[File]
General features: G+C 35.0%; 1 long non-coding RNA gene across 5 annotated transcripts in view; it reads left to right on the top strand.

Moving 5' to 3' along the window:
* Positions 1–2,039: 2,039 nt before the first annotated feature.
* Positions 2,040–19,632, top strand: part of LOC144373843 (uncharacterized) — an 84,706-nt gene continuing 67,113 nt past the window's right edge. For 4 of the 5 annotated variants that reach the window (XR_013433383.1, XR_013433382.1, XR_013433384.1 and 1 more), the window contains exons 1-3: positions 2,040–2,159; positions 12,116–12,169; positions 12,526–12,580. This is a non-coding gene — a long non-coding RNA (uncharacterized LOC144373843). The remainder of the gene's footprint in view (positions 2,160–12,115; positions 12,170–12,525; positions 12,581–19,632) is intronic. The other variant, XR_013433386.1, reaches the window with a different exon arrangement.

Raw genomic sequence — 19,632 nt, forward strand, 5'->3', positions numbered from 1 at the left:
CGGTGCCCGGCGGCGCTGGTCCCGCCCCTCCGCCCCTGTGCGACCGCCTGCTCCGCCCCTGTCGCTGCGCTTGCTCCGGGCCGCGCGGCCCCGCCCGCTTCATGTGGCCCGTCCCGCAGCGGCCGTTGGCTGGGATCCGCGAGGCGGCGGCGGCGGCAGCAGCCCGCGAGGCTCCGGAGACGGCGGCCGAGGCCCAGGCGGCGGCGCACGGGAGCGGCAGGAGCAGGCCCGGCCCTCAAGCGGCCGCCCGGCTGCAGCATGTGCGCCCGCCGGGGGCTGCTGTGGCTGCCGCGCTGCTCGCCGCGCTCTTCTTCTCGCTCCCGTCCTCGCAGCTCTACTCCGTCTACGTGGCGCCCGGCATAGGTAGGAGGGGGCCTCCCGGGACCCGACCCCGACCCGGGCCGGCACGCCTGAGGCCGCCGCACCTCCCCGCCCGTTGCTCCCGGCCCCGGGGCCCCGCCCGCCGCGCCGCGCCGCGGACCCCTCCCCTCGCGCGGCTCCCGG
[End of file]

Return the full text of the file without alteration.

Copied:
General features: G+C 35.0%; 1 long non-coding RNA gene across 5 annotated transcripts in view; it reads left to right on the top strand.

Moving 5' to 3' along the window:
* Positions 1–2,039: 2,039 nt before the first annotated feature.
* Positions 2,040–19,632, top strand: part of LOC144373843 (uncharacterized) — an 84,706-nt gene continuing 67,113 nt past the window's right edge. For 4 of the 5 annotated variants that reach the window (XR_013433383.1, XR_013433382.1, XR_013433384.1 and 1 more), the window contains exons 1-3: positions 2,040–2,159; positions 12,116–12,169; positions 12,526–12,580. This is a non-coding gene — a long non-coding RNA (uncharacterized LOC144373843). The remainder of the gene's footprint in view (positions 2,160–12,115; positions 12,170–12,525; positions 12,581–19,632) is intronic. The other variant, XR_013433386.1, reaches the window with a different exon arrangement.

Raw genomic sequence — 19,632 nt, forward strand, 5'->3', positions numbered from 1 at the left:
CGGTGCCCGGCGGCGCTGGTCCCGCCCCTCCGCCCCTGTGCGACCGCCTGCTCCGCCCCTGTCGCTGCGCTTGCTCCGGGCCGCGCGGCCCCGCCCGCTTCATGTGGCCCGTCCCGCAGCGGCCGTTGGCTGGGATCCGCGAGGCGGCGGCGGCGGCAGCAGCCCGCGAGGCTCCGGAGACGGCGGCCGAGGCCCAGGCGGCGGCGCACGGGAGCGGCAGGAGCAGGCCCGGCCCTCAAGCGGCCGCCCGGCTGCAGCATGTGCGCCCGCCGGGGGCTGCTGTGGCTGCCGCGCTGCTCGCCGCGCTCTTCTTCTCGCTCCCGTCCTCGCAGCTCTACTCCGTCTACGTGGCGCCCGGCATAGGTAGGAGGGGGCCTCCCGGGACCCGACCCCGACCCGGGCCGGCACGCCTGAGGCCGCCGCACCTCCCCGCCCGTTGCTCCCGGCCCCGGGGCCCCGCCCGCCGCGCCGCGCCGCGGACCCCTCCCCTCGCGCGGCTCCCGG